The History of T.Fs in New York: 2000-2015

September 4th, 2015 | 4:46 am | Features & Interviews | 17 Comments

abyss

How deep? Deep as the abyss. Photo by Gigliotti.

The other day, I met some people at T.F. West. After the hour-long pandering that goes on whenever the “where are we gonna skate?”-question is raised, some permit-wielding kickballers showed up. Outnumbered and frustrated, we left the park.

“So-and-so is at T.F.” An hour of half-hearted flat skating and aimless shittalking β€” it was not enough. We still craved a new chainlink cage with nothing more than flatground and maybe a trash receptacle to put on its side. We half-walked/half-skated the twenty minutes to T.F.

After a half-hour at T.F., a suggestion was made: “So-and-so wants to a try a trick over the can off the bump on 20th Street.”

The “bump” on 20th Street? You mean that small groove on the ground that just-maybe-kinda-but-kinda-not hoists you up? In an empty court surrounded by a chainlink cage? How did we get here? Three T.Fs in one day? We’ve been everywhere and back but I just can’t remember it all. What am I doing?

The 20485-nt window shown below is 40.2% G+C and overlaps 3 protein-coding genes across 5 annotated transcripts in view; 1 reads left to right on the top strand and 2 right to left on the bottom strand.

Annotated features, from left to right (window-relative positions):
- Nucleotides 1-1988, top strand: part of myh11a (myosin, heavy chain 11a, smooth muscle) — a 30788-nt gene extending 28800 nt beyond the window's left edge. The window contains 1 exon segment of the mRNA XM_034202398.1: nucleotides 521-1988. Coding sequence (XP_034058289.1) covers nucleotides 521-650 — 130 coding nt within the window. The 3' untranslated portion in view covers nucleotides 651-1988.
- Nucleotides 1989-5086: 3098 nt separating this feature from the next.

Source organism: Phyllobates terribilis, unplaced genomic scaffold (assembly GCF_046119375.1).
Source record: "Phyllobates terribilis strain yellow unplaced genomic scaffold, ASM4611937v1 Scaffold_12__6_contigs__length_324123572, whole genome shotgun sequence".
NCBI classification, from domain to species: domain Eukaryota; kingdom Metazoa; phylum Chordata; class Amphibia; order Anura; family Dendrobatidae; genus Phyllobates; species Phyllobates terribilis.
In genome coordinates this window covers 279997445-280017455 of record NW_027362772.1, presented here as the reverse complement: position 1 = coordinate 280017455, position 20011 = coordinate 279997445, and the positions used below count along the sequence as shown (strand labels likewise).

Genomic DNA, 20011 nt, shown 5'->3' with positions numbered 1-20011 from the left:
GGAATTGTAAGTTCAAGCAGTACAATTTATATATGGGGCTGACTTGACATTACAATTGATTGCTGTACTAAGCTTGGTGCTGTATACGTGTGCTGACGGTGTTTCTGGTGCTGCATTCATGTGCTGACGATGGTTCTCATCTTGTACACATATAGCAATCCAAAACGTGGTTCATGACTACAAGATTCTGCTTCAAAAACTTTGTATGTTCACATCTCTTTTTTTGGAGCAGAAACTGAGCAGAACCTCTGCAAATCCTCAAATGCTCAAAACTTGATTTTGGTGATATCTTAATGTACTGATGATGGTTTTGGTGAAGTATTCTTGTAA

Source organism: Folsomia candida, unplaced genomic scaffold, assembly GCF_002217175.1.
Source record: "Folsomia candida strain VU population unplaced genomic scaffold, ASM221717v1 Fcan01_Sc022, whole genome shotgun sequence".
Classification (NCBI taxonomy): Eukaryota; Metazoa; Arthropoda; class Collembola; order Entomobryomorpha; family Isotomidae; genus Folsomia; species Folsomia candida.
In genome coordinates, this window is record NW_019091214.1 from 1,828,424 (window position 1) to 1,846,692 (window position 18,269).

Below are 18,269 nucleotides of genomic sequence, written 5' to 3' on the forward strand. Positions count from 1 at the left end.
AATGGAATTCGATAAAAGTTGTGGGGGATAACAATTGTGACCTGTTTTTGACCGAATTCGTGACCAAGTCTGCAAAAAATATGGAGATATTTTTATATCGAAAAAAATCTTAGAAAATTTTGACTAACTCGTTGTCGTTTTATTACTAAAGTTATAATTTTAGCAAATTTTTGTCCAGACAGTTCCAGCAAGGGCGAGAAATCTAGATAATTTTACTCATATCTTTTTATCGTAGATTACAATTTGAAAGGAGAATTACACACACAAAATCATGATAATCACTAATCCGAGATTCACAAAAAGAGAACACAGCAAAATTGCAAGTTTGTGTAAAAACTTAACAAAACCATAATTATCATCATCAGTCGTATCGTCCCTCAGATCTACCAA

Here’s a complete history of how we got here.

2000: Alien Workshop’s Photosynthesis video is released. The second half of Robert Dyrdek’s part is filmed at a graffiti-covered indoor facility, which we later learn is called the “Training Facility” or “T.F.” for short. (This place later proved to be a blueprint for the “Fantasy Factory,” but that is a topic for another day.)